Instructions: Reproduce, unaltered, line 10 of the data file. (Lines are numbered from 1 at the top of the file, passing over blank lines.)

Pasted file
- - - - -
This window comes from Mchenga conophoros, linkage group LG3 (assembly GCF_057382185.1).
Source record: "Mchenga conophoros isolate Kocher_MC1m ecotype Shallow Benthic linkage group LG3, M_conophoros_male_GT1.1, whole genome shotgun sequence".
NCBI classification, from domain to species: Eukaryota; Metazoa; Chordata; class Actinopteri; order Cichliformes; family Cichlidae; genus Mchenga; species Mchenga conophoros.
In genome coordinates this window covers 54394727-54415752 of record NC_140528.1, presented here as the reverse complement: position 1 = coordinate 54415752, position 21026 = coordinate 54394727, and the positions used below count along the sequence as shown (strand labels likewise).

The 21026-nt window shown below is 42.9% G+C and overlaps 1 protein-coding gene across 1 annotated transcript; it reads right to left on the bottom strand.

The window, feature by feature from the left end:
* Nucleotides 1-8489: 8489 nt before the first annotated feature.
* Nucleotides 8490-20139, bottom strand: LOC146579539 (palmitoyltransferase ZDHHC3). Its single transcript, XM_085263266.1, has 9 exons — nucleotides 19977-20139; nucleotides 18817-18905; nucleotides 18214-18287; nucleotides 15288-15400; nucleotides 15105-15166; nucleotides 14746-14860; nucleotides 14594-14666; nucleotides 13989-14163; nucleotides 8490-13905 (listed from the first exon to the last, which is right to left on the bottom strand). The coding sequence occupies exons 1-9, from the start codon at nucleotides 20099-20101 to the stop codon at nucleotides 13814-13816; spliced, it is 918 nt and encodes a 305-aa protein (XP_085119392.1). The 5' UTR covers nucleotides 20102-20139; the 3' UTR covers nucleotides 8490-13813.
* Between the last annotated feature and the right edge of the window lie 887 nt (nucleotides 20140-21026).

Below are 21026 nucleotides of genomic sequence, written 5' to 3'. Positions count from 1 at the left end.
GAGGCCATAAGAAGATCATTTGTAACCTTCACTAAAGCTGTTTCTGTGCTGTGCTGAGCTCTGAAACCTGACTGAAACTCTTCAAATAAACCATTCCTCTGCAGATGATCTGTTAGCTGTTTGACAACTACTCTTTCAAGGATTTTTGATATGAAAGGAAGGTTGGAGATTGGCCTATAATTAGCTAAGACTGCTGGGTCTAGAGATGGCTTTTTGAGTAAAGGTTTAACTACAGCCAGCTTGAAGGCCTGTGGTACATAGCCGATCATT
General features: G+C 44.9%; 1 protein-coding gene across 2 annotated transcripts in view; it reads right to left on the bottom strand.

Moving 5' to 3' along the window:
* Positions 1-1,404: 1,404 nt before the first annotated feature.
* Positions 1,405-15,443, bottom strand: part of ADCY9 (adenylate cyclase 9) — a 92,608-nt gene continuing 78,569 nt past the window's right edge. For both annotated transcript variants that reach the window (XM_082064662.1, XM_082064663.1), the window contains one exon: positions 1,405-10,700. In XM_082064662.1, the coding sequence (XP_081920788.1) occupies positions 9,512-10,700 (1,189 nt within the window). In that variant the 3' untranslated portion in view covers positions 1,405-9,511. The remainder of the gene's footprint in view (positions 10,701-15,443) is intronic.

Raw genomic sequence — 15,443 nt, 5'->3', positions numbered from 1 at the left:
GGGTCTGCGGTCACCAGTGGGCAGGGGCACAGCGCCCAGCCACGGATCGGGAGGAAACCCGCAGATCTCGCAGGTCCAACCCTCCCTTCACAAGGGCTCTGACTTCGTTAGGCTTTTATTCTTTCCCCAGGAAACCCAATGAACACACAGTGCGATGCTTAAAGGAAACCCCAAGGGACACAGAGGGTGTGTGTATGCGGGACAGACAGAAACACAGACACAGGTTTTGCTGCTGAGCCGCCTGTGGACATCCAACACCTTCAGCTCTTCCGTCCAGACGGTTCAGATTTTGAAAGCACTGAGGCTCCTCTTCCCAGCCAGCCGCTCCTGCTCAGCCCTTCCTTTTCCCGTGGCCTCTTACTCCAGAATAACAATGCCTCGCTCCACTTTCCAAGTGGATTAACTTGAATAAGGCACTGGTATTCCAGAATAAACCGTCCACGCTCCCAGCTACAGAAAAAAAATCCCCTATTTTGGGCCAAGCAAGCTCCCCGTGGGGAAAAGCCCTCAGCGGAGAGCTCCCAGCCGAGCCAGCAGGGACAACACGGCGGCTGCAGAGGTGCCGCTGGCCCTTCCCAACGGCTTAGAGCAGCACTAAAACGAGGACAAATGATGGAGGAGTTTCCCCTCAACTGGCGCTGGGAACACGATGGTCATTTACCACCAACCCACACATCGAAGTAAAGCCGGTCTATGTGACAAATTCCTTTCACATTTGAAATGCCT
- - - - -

Below are 21026 nucleotides of genomic sequence, written 5' to 3'. Positions count from 1 at the left end.